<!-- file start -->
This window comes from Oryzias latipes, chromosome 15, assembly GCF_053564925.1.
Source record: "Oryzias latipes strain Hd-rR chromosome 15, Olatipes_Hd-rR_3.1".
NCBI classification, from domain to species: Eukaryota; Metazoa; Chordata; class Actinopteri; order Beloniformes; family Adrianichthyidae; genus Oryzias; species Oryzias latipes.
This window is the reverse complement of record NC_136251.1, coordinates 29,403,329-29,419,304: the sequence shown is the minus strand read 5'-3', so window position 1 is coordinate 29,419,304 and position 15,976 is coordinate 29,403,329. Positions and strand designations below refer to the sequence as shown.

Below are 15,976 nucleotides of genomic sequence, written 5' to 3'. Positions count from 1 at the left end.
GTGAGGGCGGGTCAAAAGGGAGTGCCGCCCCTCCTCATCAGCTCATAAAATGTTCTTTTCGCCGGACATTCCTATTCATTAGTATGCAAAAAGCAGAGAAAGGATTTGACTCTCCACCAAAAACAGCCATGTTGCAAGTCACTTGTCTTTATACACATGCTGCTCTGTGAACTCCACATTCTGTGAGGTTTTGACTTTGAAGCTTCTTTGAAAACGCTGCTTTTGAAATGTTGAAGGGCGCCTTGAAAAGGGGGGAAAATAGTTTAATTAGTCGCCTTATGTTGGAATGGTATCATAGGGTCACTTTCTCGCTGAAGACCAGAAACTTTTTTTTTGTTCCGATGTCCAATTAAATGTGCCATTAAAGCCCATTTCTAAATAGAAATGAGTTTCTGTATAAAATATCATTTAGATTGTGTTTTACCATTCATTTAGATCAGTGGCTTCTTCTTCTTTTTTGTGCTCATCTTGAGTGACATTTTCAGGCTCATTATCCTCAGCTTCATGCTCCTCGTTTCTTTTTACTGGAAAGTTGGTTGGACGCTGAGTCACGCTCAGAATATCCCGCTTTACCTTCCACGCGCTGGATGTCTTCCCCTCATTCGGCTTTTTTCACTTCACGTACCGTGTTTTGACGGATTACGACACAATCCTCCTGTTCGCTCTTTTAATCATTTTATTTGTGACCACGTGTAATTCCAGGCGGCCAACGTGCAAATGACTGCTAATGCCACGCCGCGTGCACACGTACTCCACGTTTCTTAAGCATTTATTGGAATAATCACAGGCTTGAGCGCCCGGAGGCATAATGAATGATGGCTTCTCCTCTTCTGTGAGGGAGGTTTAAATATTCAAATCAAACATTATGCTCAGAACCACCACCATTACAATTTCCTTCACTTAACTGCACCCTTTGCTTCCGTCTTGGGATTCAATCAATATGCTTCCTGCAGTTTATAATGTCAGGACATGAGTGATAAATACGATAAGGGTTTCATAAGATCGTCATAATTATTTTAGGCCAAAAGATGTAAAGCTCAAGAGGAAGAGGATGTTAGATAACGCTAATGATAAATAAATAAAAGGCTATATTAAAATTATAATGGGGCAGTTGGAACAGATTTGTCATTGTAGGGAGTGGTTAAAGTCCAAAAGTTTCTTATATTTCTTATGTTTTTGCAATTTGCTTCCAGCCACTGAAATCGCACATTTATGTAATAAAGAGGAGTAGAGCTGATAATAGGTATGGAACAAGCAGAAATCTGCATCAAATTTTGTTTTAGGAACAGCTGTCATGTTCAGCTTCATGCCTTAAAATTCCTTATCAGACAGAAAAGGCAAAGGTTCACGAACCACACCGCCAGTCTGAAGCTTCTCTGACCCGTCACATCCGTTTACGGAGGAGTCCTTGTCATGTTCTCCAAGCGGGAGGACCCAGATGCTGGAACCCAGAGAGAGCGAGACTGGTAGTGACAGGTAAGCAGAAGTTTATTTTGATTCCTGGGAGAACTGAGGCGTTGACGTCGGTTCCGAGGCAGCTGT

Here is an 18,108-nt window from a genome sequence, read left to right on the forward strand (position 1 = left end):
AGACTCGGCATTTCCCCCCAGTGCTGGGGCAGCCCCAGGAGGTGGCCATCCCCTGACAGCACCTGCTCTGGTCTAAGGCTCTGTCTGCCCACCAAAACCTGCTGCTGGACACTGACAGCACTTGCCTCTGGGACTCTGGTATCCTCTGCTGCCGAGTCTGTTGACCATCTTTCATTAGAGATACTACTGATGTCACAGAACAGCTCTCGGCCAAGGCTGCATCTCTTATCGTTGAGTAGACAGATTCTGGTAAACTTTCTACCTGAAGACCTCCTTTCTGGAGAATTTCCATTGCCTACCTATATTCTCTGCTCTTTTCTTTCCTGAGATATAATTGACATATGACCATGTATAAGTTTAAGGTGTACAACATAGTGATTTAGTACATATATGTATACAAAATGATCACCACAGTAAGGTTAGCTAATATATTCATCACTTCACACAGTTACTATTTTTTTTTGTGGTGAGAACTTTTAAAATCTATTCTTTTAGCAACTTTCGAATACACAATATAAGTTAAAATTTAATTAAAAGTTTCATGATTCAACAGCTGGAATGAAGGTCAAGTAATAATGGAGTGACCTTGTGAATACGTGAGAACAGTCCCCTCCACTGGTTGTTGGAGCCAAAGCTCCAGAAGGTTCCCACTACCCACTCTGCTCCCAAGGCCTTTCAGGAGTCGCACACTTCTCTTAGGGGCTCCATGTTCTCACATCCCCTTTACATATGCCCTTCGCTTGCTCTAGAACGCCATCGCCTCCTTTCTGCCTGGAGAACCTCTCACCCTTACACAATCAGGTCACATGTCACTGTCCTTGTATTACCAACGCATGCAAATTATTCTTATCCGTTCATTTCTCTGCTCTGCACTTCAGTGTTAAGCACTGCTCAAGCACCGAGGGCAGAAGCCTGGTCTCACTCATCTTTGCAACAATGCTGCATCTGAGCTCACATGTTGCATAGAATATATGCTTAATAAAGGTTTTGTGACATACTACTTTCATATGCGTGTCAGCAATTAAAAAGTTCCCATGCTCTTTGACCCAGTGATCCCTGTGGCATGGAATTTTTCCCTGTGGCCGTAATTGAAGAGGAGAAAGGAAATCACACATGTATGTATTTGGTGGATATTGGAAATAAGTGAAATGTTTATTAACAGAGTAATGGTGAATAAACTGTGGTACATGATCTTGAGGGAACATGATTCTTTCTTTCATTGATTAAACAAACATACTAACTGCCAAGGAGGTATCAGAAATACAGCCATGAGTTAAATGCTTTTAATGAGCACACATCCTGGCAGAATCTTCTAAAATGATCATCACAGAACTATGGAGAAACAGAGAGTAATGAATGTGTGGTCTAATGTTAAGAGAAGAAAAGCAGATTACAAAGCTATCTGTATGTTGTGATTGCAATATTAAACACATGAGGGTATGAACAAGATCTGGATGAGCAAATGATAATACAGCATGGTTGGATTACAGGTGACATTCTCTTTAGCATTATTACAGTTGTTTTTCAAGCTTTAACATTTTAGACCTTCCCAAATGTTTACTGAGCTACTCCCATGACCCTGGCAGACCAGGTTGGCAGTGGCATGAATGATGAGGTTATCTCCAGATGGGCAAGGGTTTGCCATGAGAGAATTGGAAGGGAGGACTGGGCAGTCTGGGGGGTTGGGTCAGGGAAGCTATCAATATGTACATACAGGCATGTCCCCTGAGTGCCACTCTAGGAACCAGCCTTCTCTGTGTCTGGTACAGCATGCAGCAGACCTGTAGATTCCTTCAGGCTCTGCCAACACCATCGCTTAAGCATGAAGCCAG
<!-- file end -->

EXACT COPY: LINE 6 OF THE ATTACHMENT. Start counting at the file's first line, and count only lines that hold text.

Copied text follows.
GTGAGGGCGGGTCAAAAGGGAGTGCCGCCCCTCCTCATCAGCTCATAAAATGTTCTTTTCGCCGGACATTCCTATTCATTAGTATGCAAAAAGCAGAGAAAGGATTTGACTCTCCACCAAAAACAGCCATGTTGCAAGTCACTTGTCTTTATACACATGCTGCTCTGTGAACTCCACATTCTGTGAGGTTTTGACTTTGAAGCTTCTTTGAAAACGCTGCTTTTGAAATGTTGAAGGGCGCCTTGAAAAGGGGGGAAAATAGTTTAATTAGTCGCCTTATGTTGGAATGGTATCATAGGGTCACTTTCTCGCTGAAGACCAGAAACTTTTTTTTTGTTCCGATGTCCAATTAAATGTGCCATTAAAGCCCATTTCTAAATAGAAATGAGTTTCTGTATAAAATATCATTTAGATTGTGTTTTACCATTCATTTAGATCAGTGGCTTCTTCTTCTTTTTTGTGCTCATCTTGAGTGACATTTTCAGGCTCATTATCCTCAGCTTCATGCTCCTCGTTTCTTTTTACTGGAAAGTTGGTTGGACGCTGAGTCACGCTCAGAATATCCCGCTTTACCTTCCACGCGCTGGATGTCTTCCCCTCATTCGGCTTTTTTCACTTCACGTACCGTGTTTTGACGGATTACGACACAATCCTCCTGTTCGCTCTTTTAATCATTTTATTTGTGACCACGTGTAATTCCAGGCGGCCAACGTGCAAATGACTGCTAATGCCACGCCGCGTGCACACGTACTCCACGTTTCTTAAGCATTTATTGGAATAATCACAGGCTTGAGCGCCCGGAGGCATAATGAATGATGGCTTCTCCTCTTCTGTGAGGGAGGTTTAAATATTCAAATCAAACATTATGCTCAGAACCACCACCATTACAATTTCCTTCACTTAACTGCACCCTTTGCTTCCGTCTTGGGATTCAATCAATATGCTTCCTGCAGTTTATAATGTCAGGACATGAGTGATAAATACGATAAGGGTTTCATAAGATCGTCATAATTATTTTAGGCCAAAAGATGTAAAGCTCAAGAGGAAGAGGATGTTAGATAACGCTAATGATAAATAAATAAAAGGCTATATTAAAATTATAATGGGGCAGTTGGAACAGATTTGTCATTGTAGGGAGTGGTTAAAGTCCAAAAGTTTCTTATATTTCTTATGTTTTTGCAATTTGCTTCCAGCCACTGAAATCGCACATTTATGTAATAAAGAGGAGTAGAGCTGATAATAGGTATGGAACAAGCAGAAATCTGCATCAAATTTTGTTTTAGGAACAGCTGTCATGTTCAGCTTCATGCCTTAAAATTCCTTATCAGACAGAAAAGGCAAAGGTTCACGAACCACACCGCCAGTCTGAAGCTTCTCTGACCCGTCACATCCGTTTACGGAGGAGTCCTTGTCATGTTCTCCAAGCGGGAGGACCCAGATGCTGGAACCCAGAGAGAGCGAGACTGGTAGTGACAGGTAAGCAGAAGTTTATTTTGATTCCTGGGAGAACTGAGGCGTTGACGTCGGTTCCGAGGCAGCTGT